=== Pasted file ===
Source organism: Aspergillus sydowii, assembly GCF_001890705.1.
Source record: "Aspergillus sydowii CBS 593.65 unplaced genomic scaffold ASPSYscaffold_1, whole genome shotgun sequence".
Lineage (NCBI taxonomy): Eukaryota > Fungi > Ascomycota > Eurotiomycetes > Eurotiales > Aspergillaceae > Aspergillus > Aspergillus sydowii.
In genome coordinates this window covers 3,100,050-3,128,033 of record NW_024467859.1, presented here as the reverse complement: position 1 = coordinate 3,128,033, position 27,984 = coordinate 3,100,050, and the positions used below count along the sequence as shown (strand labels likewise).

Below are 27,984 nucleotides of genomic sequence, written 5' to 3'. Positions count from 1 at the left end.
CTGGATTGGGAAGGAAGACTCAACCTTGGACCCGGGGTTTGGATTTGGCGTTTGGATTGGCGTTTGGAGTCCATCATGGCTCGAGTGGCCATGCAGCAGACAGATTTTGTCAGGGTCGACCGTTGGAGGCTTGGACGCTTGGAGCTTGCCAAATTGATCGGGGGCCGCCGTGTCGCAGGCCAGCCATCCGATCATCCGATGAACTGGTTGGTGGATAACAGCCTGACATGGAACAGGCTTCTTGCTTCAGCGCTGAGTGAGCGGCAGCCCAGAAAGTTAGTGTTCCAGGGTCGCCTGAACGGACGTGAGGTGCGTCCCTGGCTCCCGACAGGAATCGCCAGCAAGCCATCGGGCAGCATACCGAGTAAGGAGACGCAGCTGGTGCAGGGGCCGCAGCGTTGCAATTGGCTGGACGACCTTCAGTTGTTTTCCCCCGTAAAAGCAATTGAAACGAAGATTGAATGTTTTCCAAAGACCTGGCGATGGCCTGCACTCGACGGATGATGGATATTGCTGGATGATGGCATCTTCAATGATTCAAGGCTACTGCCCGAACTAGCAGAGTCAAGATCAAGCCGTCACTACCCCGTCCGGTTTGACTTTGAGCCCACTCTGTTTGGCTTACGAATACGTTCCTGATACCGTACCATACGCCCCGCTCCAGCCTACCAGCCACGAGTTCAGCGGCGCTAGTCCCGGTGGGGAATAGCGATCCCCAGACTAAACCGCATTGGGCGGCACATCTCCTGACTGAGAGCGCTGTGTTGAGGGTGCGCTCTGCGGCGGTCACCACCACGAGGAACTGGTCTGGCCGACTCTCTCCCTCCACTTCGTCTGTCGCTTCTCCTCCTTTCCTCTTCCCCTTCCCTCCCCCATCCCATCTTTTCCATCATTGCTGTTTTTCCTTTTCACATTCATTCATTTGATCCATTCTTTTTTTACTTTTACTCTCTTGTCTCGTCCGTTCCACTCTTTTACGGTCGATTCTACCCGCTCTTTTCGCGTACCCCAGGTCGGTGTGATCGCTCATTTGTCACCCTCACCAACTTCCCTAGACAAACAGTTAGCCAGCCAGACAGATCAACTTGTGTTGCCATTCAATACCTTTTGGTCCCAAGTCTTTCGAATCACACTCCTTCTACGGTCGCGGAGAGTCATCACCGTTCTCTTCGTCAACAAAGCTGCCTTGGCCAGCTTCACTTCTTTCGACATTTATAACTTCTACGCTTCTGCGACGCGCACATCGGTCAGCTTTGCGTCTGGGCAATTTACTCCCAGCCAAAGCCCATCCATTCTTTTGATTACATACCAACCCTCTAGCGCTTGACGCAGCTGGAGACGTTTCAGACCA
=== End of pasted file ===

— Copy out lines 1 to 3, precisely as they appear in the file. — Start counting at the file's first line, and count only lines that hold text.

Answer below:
Source organism: Aspergillus sydowii, assembly GCF_001890705.1.
Source record: "Aspergillus sydowii CBS 593.65 unplaced genomic scaffold ASPSYscaffold_1, whole genome shotgun sequence".
Lineage (NCBI taxonomy): Eukaryota > Fungi > Ascomycota > Eurotiomycetes > Eurotiales > Aspergillaceae > Aspergillus > Aspergillus sydowii.